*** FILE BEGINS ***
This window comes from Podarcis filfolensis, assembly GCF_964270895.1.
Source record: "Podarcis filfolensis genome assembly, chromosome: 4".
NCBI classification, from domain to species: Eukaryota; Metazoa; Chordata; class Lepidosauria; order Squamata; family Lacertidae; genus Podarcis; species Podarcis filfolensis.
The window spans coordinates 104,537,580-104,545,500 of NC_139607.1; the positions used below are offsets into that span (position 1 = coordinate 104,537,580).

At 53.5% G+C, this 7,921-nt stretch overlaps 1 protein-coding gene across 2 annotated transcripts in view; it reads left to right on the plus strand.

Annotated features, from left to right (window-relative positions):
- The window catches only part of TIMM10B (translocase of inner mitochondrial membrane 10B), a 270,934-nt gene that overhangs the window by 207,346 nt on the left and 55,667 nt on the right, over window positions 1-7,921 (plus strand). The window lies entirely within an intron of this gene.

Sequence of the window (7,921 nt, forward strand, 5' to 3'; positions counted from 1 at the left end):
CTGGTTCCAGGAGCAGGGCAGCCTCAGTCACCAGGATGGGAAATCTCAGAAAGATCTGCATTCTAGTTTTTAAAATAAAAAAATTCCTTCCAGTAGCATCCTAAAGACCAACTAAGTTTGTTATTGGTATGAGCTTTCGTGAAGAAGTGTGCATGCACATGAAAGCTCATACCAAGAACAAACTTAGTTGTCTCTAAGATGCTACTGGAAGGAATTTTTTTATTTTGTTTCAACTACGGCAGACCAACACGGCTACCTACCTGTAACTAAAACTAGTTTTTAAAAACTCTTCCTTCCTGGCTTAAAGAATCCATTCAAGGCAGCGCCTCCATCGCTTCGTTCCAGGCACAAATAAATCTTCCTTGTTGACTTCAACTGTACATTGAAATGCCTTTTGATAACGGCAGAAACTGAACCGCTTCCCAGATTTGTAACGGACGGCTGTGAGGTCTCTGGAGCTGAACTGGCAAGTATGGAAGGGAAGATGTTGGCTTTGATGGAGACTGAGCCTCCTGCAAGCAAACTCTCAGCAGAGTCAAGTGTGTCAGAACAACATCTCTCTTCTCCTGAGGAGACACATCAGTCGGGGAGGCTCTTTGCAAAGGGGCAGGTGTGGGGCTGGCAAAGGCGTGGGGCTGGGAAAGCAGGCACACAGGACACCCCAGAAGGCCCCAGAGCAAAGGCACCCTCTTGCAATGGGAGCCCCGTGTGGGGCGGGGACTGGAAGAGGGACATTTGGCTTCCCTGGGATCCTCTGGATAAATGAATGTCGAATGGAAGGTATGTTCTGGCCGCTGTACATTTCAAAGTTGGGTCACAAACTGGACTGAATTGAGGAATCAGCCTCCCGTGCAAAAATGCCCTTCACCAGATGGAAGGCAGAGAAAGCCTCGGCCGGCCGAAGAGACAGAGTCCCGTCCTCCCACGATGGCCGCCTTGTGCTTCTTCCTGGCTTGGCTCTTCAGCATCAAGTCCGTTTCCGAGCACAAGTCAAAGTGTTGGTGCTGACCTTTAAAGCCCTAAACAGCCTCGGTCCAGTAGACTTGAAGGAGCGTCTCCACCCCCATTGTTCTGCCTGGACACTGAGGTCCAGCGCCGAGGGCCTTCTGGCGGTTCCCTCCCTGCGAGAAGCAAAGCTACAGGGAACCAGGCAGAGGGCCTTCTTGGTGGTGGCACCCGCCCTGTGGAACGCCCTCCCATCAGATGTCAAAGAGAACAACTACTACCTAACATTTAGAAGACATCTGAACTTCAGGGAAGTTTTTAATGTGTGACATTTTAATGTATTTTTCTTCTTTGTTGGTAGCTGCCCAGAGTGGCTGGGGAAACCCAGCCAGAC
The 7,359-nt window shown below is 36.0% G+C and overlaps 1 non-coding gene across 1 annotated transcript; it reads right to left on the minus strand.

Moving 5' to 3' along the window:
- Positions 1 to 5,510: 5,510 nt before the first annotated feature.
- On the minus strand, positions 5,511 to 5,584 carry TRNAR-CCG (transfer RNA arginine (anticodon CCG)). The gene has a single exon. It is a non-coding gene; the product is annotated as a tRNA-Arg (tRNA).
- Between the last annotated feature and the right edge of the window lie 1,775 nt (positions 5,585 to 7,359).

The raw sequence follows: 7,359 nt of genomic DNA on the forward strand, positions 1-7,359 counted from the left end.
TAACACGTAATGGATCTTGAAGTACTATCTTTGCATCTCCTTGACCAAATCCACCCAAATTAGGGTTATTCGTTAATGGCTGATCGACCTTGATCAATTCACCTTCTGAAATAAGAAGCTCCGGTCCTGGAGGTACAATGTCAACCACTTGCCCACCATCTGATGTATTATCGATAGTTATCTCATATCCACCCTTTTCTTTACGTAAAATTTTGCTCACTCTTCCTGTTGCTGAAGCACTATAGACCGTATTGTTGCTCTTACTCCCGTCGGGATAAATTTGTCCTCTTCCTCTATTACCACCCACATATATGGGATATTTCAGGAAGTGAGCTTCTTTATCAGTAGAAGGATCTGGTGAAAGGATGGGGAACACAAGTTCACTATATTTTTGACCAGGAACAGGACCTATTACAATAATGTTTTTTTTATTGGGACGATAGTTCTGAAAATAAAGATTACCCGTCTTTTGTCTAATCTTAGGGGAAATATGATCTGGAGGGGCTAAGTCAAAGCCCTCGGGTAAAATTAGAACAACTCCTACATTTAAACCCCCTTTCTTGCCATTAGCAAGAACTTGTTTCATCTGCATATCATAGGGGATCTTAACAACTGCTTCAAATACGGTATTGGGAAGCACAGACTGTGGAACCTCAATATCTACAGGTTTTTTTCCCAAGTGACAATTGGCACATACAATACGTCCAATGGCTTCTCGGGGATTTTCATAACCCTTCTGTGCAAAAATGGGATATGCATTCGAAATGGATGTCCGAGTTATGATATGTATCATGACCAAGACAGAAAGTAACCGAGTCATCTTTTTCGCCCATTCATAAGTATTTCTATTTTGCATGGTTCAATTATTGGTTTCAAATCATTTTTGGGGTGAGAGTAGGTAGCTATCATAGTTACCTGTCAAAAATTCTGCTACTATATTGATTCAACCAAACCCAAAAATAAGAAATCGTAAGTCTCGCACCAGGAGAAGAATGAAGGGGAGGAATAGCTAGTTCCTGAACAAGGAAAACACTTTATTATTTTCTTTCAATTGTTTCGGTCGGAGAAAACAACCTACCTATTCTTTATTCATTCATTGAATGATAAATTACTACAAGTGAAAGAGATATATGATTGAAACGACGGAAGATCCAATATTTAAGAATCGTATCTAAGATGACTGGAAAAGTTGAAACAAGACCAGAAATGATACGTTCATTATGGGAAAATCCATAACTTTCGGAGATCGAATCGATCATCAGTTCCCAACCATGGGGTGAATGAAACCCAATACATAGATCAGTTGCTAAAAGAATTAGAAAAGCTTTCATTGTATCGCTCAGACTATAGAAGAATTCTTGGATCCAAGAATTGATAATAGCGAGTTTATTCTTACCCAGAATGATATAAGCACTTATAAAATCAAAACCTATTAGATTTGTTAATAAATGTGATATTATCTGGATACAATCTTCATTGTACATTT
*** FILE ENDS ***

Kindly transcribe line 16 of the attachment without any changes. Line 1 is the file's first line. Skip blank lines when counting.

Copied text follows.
TAACACGTAATGGATCTTGAAGTACTATCTTTGCATCTCCTTGACCAAATCCACCCAAATTAGGGTTATTCGTTAATGGCTGATCGACCTTGATCAATTCACCTTCTGAAATAAGAAGCTCCGGTCCTGGAGGTACAATGTCAACCACTTGCCCACCATCTGATGTATTATCGATAGTTATCTCATATCCACCCTTTTCTTTACGTAAAATTTTGCTCACTCTTCCTGTTGCTGAAGCACTATAGACCGTATTGTTGCTCTTACTCCCGTCGGGATAAATTTGTCCTCTTCCTCTATTACCACCCACATATATGGGATATTTCAGGAAGTGAGCTTCTTTATCAGTAGAAGGATCTGGTGAAAGGATGGGGAACACAAGTTCACTATATTTTTGACCAGGAACAGGACCTATTACAATAATGTTTTTTTTATTGGGACGATAGTTCTGAAAATAAAGATTACCCGTCTTTTGTCTAATCTTAGGGGAAATATGATCTGGAGGGGCTAAGTCAAAGCCCTCGGGTAAAATTAGAACAACTCCTACATTTAAACCCCCTTTCTTGCCATTAGCAAGAACTTGTTTCATCTGCATATCATAGGGGATCTTAACAACTGCTTCAAATACGGTATTGGGAAGCACAGACTGTGGAACCTCAATATCTACAGGTTTTTTTCCCAAGTGACAATTGGCACATACAATACGTCCAATGGCTTCTCGGGGATTTTCATAACCCTTCTGTGCAAAAATGGGATATGCATTCGAAATGGATGTCCGAGTTATGATATGTATCATGACCAAGACAGAAAGTAACCGAGTCATCTTTTTCGCCCATTCATAAGTATTTCTATTTTGCATGGTTCAATTATTGGTTTCAAATCATTTTTGGGGTGAGAGTAGGTAGCTATCATAGTTACCTGTCAAAAATTCTGCTACTATATTGATTCAACCAAACCCAAAAATAAGAAATCGTAAGTCTCGCACCAGGAGAAGAATGAAGGGGAGGAATAGCTAGTTCCTGAACAAGGAAAACACTTTATTATTTTCTTTCAATTGTTTCGGTCGGAGAAAACAACCTACCTATTCTTTATTCATTCATTGAATGATAAATTACTACAAGTGAAAGAGATATATGATTGAAACGACGGAAGATCCAATATTTAAGAATCGTATCTAAGATGACTGGAAAAGTTGAAACAAGACCAGAAATGATACGTTCATTATGGGAAAATCCATAACTTTCGGAGATCGAATCGATCATCAGTTCCCAACCATGGGGTGAATGAAACCCAATACATAGATCAGTTGCTAAAAGAATTAGAAAAGCTTTCATTGTATCGCTCAGACTATAGAAGAATTCTTGGATCCAAGAATTGATAATAGCGAGTTTATTCTTACCCAGAATGATATAAGCACTTATAAAATCAAAACCTATTAGATTTGTTAATAAATGTGATATTATCTGGATACAATCTTCATTGTACATTT